Friday, December 16, 2011

Nostalgia Theater:
Mission: Impossible Edition

Peter Graves, flanked by (L-R) Greg Morris, Leonard Nimoy, and Peter Lupus
I caught a screening of the new Mission: Impossible movie earlier today, and hope to have a review up shortly, but in the meantime, I wanted to use this Nostalgia Theater entry to take a fond look back at the TV show that got the whole brand rolling. A unique merger of the spy genre that had exploded in popularity in the post-Bond '60s with the tried-and-true procedurals that were fixtures of the primetime landscape even then, Mission: Impossible, created by Bruce Geller, premiered on CBS in 1966 and ran for seven seasons.

Although it initially starred Steven Hill as no-nonsense "Impossible Missions Force" leader Dan Briggs during the first season, it really wasn't until the late Peter Graves took over the lead in year two, as slick, silver-haired Jim Phelps that Mission: Impossible gained itself a signature star who, together with Lalo Schifrin's signature theme music, helped give the show much of the iconic resonance it retains to this day. Here's the intro from one of the second season episodes:

Graves remained with the series for the remainder of its run, but the rest of the cast was always in flux, with Martin Landau, Barbara Bain, Leonard Nimoy, Lesley Anne Warren, and Sam Elliott, among others, all putting in tenures of various durations toiling on the team. While some of these ensembles worked together better than others (my personal favorite is the Graves-Landau-Bain era), like most procedurals, what kept Mission: Impossible plugging along was its absolute fidelity to its established formula, which, rather than being an impediment, was one of its strongest points.

Like clockwork, every episode would start with the IM leader being given an assignment by way of microfilm or other secreted recording, then choosing the right team for the task (always whichever actors happened to populate the cast that season), and the rest of the hour then followed said team as they executed said assignment to perfection. No sidetracking or character development. In that strict adherence to formula, one can see the influence on later procedurals like Law & Order (which starred, for a long time, original Mission lead Steven Hill).

The first Mission: Impossible ended in 1973, but it was brought back to TV in 1988 (during a brief trend that saw TV classics such as Leave it to Beaver, Dragnet, and Adam-12 being revived -- to varying degrees of success). Peter Graves, reprising Phelps, was the only original star to return in a regular capacity to the new Mission, and it only lasted two seasons. Oddly enough, in an indication of what a stylistic black hole much of the '80s was (fashion-wise and synthesizer-wise), this version seems more dated today than the original one does:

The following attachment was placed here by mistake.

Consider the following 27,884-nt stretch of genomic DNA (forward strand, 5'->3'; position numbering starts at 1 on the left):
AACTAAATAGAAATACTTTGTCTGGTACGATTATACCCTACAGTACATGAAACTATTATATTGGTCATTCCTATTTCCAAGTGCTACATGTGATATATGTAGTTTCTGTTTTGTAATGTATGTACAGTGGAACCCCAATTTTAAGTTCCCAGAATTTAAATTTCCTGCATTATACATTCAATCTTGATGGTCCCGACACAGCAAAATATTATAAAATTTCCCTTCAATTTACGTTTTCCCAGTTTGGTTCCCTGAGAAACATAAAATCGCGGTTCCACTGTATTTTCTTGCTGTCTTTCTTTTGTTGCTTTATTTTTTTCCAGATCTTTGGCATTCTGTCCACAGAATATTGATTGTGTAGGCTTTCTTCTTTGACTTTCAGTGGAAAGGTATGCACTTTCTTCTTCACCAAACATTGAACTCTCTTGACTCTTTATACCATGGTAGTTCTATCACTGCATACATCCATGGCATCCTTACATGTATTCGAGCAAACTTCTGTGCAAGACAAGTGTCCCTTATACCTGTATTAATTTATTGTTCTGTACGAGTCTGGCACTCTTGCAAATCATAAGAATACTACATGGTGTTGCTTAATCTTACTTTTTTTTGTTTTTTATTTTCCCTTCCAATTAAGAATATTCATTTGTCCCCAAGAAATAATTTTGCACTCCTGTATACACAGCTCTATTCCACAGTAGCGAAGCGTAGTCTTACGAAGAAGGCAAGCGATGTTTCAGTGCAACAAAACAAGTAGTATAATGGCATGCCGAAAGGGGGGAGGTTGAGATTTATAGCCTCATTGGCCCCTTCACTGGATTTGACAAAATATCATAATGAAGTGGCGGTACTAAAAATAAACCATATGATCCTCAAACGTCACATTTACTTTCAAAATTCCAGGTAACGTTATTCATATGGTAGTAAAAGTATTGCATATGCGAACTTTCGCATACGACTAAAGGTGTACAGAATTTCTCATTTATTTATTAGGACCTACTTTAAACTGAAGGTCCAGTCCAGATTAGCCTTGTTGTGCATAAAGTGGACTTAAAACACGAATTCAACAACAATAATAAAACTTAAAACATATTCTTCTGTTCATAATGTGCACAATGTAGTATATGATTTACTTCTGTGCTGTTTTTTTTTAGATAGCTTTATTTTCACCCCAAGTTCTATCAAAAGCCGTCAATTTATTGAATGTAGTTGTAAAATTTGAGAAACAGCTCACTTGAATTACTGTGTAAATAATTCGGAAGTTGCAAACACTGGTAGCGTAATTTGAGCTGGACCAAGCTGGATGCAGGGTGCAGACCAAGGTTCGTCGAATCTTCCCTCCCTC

After the new show ended its brief, two season run, it wasn't until 1996 and Brian De Palma's blockbuster Mission: Impossible feature that the brand reared its head again in a big way, with Tom Cruise as newly-invented IM agent Ethan Hunt, and Jim Phelps now played by actor Jon Voight. While opinions are divided as to the relative quality of that first film, it earned an eternal black mark with me thanks to its third act twist reveal that the previously heroic Phelps was actually the main baddie, who betrayed and murdered his colleagues in furtherance of a secret, villainous agenda.

For folks like me, who'd watched and loved the show(s) growing up, it was a gut punch that didn't make a lick of narrative sense. New audiences wouldn't have any idea who Phelps was anyway, and the only ones who'd recognize the name would just be irked by the perplexing decision to turn him bad. Indeed, the story goes that the late Greg Morris -- the only actor to appear as a lead in all seven seasons of the original show -- was so disgusted by this turn of events during a preview screening that he walked out in disgust. I don't blame him at all.

Still, my antipathy for that first movie notwithstanding (and we'll talk about the rest in greater detail soon), the lasting impact of Geller's creation on our collective cultural landscape is evident in the fact that forty-five years after it first premiered, we're still talking about it. Both the '60s and '80s Mission: Impossible series are now available on DVD, and thanks to the age of Netflix, the original is also available to watch in its entirety online. If you haven't seen it until now, it's a mission that's well worth accepting.

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